No worries, I never flooded the top with the oil and let it sit there for more than an hour or two.  I followed what the RMP company said to do exactly.  I applied it liberally the 1st time so it was all shiny, waited 40 minutes, fed the dry spots, waited 40 minutes, applied to the dry spots again, etc...until no dry spots appeared for 40 minutes.  Then I completely wiped it down so no oil sat on top at all.  They say do it again the next day as well until no dry spots appear.  I did sand it down the other day, so in reality there's only 1 day of application, although I'm sure I didn't sand it down to where all the tung oil soaked deep in.  Anyway, at no point this time was there any seeping up at all except for 1 or two two or three inch spots.

Here are the instruction from the Real Milk Paint company for their 100% pure tung oil.

https://www.realmilkpaint.com/blog/tutorials-videos/beginners-guide-pure-tung-oil/

 

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Using the "dish soap" is for cleaning the surface after it has fully cured, specifically, cleaning the surface from soils of daily use. Using it before/during the finishing process would more than likely cause finishing issues and the grain to swell...oil - water/soap don't play nice.

Dawn dish soap is a degreaser. 

Wet sanding with 600 paper over the "bad" spots of the more porous spots would slow the absorption of the oil, so the oil couldn't penetrate as deep thus slowing push back. Also, wet sanding (spot sanding) those spots could cause an oil/ wood slurry to be force into the grain potentially causing  color change.  

-Ace-

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yeah that makes sense.  They told me to use some dawn to remove the mineral oil since dawn is known to wash oil off.  I can't say if they've successfully done that or not but I'll mention it to the Real Milk Paint folks and tell them that using dawn to remove the mineral oil might not have been a good idea.  Or maybe at least ask them if that could have been a bad recommendation.  I don't want to piss them off since I don't know for sure that caused the problems in those particular spots.  They also were the ones who told me to try to wet sand at 600 to fix the bad spots (which obviously didn't work).  Keep in mind, the color change happened well before I did the wet sanding so that didn't cause the color change.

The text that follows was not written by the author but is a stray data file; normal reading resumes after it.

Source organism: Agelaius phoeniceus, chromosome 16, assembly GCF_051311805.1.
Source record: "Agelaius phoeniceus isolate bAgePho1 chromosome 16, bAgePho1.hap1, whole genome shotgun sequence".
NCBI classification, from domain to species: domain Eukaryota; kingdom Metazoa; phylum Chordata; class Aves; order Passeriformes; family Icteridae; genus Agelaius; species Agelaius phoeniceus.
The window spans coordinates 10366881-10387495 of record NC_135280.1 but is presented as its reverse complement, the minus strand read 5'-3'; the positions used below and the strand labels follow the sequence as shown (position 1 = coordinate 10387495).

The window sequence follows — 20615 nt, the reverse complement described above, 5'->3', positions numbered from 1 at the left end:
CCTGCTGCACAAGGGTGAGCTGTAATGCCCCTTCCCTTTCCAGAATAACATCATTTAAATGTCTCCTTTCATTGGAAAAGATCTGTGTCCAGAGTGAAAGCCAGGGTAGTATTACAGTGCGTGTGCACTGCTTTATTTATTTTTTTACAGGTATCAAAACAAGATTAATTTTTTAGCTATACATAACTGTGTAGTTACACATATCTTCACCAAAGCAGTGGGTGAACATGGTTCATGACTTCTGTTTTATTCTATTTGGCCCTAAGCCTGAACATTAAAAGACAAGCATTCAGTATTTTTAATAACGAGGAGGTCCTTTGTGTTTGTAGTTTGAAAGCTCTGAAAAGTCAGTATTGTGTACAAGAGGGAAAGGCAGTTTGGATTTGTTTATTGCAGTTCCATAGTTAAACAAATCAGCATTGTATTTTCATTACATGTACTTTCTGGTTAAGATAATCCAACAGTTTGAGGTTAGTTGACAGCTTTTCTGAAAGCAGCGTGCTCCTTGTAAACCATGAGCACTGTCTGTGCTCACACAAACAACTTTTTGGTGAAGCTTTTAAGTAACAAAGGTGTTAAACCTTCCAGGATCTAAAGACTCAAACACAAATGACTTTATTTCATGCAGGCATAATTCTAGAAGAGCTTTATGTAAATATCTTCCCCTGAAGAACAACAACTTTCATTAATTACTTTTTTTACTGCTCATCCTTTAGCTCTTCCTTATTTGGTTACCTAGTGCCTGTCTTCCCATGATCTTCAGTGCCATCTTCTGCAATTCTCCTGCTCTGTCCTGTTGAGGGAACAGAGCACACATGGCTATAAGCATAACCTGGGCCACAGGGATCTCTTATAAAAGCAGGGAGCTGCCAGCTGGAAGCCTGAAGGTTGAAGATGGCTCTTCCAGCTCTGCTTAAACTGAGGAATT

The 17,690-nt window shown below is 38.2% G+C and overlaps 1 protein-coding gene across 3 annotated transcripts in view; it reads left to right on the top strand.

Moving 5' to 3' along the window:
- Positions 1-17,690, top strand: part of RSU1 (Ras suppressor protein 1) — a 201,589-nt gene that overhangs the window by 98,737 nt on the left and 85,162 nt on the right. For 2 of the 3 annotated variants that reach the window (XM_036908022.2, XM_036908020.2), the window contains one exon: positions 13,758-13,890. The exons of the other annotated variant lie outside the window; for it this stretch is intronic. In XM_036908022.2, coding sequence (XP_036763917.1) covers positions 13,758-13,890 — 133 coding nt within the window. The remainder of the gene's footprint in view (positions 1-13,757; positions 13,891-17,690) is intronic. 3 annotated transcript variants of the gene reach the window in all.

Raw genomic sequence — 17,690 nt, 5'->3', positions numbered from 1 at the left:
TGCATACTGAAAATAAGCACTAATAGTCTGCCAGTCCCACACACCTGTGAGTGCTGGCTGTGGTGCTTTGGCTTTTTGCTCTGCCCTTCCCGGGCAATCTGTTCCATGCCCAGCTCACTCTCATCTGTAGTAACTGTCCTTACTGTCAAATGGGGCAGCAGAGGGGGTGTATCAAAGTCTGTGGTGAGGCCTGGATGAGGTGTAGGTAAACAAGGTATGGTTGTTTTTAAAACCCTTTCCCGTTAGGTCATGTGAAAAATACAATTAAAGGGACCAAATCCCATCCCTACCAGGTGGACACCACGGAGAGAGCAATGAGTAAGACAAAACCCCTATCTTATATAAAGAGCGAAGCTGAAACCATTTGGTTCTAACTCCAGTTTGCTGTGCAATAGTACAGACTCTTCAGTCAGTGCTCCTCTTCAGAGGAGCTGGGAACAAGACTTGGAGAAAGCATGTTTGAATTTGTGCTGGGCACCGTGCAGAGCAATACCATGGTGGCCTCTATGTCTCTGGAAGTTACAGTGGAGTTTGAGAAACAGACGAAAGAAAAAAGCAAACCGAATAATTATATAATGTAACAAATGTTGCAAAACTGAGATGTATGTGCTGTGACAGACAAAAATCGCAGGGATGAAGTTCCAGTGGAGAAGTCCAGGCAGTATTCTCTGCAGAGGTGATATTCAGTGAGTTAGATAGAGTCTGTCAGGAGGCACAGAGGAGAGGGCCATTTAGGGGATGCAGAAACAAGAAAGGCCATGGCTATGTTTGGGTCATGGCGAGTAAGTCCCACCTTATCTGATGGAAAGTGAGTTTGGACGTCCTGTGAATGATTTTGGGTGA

Either way, it seems re-sanding all of it with 150 again and cleaning with the Citrus Solvent only and then wiping those spots over a day or two seems to have fixed the issues thankfully!  Whatever bad stuff was in those spots seems to be gone...at least for now.  I may just seal it all up with Arm-R-Seal or do the Waterlox in the spring to seal it all up.   

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Knowing that the block had been shipped with a protective coat of mineral oil, using a very dilute mixture of Dawn to clean it made perfect sense to me.  We now know that the gray spots were occurring where you were getting unbalanced absorption of your oil finish.  I still believe that the grain of the laminate pieces in those specific spots had something to do with it.

At any rate, I think the point Ace was trying to make in his original post was related to your stating that you were going to apply a second coat.  You are already getting evidence that balance has been met with the amount of finish you're removing.  I believe his point was that it's not necessary to add any additional coats, max penetration has been achieved. 

I believe he may have also been suggesting that part of the reason you were getting the gray spots was the use of the Dawn cleaning prep and that either too much detergent may have ended up in those spots and/or not have been properly cleaned in those spots to where it was causing a reaction with the oil and therefore the discoloration.  Possible but I lean toward the grain in those areas having a different porosity and therefore causing a different absorption rate of your finish.

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On 1/28/2019 at 3:58 PM, ToddR said:

 I sanded it down, cleaned it with solvent, sanded it again with 180 grit, cleaned it again with a little Dawn, then started the process per instructions.  Everything is fine, except there are 8 to 10 little areas (1 to 4 inch strips)  that feel/look like a different texture than the rest and have a flat grayish tone to them when looking at an angle.